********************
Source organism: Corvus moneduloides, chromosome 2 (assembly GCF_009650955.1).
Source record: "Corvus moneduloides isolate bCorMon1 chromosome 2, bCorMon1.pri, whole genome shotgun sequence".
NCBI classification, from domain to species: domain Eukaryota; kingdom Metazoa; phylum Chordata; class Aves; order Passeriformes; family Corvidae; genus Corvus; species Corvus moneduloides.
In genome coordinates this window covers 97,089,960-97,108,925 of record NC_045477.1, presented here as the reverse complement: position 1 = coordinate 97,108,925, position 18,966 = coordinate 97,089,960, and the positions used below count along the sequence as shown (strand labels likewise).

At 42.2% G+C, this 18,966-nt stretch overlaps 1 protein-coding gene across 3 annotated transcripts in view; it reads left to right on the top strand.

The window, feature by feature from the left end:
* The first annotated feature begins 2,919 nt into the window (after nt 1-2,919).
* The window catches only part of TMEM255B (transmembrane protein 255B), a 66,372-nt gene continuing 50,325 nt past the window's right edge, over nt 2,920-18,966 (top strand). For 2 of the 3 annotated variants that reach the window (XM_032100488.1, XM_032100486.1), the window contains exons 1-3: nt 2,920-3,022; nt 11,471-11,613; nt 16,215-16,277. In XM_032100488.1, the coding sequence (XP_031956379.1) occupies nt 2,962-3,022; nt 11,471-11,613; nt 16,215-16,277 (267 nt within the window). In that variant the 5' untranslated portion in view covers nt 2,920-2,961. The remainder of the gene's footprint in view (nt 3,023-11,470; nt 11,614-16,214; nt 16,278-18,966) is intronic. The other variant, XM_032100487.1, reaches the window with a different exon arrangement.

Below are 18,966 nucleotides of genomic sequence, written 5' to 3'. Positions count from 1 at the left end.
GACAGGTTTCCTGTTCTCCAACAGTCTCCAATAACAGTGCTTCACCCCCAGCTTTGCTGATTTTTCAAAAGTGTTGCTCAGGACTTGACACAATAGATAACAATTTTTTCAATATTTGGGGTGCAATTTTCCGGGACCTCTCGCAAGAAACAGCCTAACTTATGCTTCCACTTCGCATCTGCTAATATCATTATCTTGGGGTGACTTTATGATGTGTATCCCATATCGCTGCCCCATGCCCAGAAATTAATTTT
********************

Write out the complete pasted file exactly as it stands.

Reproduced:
Source organism: Corvus moneduloides, chromosome 2 (assembly GCF_009650955.1).
Source record: "Corvus moneduloides isolate bCorMon1 chromosome 2, bCorMon1.pri, whole genome shotgun sequence".
NCBI classification, from domain to species: domain Eukaryota; kingdom Metazoa; phylum Chordata; class Aves; order Passeriformes; family Corvidae; genus Corvus; species Corvus moneduloides.
In genome coordinates this window covers 97,089,960-97,108,925 of record NC_045477.1, presented here as the reverse complement: position 1 = coordinate 97,108,925, position 18,966 = coordinate 97,089,960, and the positions used below count along the sequence as shown (strand labels likewise).

At 42.2% G+C, this 18,966-nt stretch overlaps 1 protein-coding gene across 3 annotated transcripts in view; it reads left to right on the top strand.

The window, feature by feature from the left end:
* The first annotated feature begins 2,919 nt into the window (after nt 1-2,919).
* The window catches only part of TMEM255B (transmembrane protein 255B), a 66,372-nt gene continuing 50,325 nt past the window's right edge, over nt 2,920-18,966 (top strand). For 2 of the 3 annotated variants that reach the window (XM_032100488.1, XM_032100486.1), the window contains exons 1-3: nt 2,920-3,022; nt 11,471-11,613; nt 16,215-16,277. In XM_032100488.1, the coding sequence (XP_031956379.1) occupies nt 2,962-3,022; nt 11,471-11,613; nt 16,215-16,277 (267 nt within the window). In that variant the 5' untranslated portion in view covers nt 2,920-2,961. The remainder of the gene's footprint in view (nt 3,023-11,470; nt 11,614-16,214; nt 16,278-18,966) is intronic. The other variant, XM_032100487.1, reaches the window with a different exon arrangement.

Below are 18,966 nucleotides of genomic sequence, written 5' to 3'. Positions count from 1 at the left end.
GACAGGTTTCCTGTTCTCCAACAGTCTCCAATAACAGTGCTTCACCCCCAGCTTTGCTGATTTTTCAAAAGTGTTGCTCAGGACTTGACACAATAGATAACAATTTTTTCAATATTTGGGGTGCAATTTTCCGGGACCTCTCGCAAGAAACAGCCTAACTTATGCTTCCACTTCGCATCTGCTAATATCATTATCTTGGGGTGACTTTATGATGTGTATCCCATATCGCTGCCCCATGCCCAGAAATTAATTTT